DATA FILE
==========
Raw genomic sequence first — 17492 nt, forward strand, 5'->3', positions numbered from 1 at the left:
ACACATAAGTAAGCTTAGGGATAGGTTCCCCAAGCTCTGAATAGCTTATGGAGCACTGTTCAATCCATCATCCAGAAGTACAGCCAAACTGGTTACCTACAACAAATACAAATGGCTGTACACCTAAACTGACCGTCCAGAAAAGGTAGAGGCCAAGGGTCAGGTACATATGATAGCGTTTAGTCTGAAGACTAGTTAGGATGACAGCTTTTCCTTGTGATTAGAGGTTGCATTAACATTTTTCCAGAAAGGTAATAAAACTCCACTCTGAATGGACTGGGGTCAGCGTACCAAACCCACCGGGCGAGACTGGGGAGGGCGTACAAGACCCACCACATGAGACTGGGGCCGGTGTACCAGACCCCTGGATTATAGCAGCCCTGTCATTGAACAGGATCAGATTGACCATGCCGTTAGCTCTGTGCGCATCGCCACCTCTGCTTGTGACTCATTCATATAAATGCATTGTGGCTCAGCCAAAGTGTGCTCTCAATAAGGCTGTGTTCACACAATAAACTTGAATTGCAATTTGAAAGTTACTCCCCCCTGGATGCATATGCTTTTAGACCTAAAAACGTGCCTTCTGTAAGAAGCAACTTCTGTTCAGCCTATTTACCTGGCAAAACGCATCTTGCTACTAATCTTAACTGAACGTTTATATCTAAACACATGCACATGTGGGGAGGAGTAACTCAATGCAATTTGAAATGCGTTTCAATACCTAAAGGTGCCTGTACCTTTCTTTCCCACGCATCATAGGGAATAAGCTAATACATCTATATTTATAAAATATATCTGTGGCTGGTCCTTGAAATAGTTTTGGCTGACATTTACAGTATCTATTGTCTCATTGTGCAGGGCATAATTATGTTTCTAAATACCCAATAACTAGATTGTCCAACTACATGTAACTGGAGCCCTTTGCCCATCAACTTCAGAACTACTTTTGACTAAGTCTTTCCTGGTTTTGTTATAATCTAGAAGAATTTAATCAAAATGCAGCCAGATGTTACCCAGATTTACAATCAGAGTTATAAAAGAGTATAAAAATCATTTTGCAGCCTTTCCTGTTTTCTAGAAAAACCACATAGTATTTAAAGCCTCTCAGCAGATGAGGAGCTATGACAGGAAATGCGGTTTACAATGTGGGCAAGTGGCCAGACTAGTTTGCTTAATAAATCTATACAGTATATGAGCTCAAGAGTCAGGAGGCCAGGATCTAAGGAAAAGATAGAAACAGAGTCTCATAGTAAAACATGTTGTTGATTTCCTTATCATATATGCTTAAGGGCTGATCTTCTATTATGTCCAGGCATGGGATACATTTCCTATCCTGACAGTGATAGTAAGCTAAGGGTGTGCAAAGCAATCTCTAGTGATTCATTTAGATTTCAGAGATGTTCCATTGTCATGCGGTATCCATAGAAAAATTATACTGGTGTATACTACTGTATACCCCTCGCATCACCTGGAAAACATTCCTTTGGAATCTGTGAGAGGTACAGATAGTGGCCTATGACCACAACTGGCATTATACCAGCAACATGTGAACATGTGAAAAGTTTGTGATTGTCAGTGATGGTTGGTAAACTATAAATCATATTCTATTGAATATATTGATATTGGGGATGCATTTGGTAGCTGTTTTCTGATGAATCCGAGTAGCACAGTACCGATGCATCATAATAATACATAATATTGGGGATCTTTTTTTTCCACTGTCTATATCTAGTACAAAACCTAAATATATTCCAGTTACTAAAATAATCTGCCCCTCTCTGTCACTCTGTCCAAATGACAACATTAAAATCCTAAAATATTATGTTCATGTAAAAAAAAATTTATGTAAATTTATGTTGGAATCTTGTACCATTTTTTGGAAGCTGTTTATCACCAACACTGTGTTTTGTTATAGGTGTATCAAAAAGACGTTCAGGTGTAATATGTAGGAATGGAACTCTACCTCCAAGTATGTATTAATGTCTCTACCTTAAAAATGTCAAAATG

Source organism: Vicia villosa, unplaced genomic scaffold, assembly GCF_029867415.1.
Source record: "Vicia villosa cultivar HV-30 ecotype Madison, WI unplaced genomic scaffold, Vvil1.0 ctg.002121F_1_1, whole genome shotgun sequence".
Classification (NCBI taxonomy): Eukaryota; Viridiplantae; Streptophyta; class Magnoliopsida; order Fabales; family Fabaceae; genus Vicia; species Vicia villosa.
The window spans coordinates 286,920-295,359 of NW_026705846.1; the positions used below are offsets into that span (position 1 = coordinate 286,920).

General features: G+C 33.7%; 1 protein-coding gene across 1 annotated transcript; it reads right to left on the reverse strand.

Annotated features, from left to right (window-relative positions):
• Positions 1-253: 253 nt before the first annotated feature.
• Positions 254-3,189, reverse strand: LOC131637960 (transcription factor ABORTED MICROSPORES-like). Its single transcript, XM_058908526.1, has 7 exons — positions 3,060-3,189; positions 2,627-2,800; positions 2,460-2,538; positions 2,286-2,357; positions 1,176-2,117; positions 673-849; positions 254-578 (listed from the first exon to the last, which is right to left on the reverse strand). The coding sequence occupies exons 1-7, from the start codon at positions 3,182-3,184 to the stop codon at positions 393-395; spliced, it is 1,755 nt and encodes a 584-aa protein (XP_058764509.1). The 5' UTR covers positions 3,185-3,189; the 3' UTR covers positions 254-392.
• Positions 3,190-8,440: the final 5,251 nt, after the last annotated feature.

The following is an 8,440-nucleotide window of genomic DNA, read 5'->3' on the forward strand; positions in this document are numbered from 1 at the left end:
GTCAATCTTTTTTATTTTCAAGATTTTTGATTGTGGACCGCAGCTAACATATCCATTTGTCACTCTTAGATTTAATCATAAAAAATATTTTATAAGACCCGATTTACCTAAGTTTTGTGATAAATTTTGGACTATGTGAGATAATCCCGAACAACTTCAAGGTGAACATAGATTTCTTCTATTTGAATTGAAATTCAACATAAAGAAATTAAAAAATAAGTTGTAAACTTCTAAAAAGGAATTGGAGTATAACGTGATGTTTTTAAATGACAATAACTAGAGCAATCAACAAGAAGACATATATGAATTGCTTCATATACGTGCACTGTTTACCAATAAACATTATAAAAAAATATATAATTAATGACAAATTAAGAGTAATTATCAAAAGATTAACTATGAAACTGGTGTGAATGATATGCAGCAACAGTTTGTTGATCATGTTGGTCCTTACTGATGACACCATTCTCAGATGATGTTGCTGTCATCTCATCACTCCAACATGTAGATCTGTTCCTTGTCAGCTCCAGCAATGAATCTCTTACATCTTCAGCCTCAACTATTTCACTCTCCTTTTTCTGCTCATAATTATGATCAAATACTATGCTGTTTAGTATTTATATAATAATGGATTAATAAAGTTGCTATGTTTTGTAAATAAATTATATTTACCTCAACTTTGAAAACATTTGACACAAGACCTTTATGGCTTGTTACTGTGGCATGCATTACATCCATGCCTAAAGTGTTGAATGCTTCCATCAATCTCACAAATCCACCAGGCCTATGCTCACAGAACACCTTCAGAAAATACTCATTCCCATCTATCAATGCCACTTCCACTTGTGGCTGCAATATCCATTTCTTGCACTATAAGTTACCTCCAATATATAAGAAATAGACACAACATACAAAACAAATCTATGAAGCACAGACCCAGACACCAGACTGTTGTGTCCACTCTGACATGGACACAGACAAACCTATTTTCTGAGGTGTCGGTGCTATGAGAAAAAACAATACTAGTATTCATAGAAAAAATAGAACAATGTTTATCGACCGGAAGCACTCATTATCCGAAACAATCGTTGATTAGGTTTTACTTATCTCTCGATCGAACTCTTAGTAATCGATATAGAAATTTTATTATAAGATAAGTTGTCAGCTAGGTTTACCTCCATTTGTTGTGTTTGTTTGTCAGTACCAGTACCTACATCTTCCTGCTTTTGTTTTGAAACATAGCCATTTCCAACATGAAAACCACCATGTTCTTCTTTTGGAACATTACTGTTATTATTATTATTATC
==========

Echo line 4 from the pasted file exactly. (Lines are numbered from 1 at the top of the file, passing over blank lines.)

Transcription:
Source record: "Vicia villosa cultivar HV-30 ecotype Madison, WI unplaced genomic scaffold, Vvil1.0 ctg.002121F_1_1, whole genome shotgun sequence".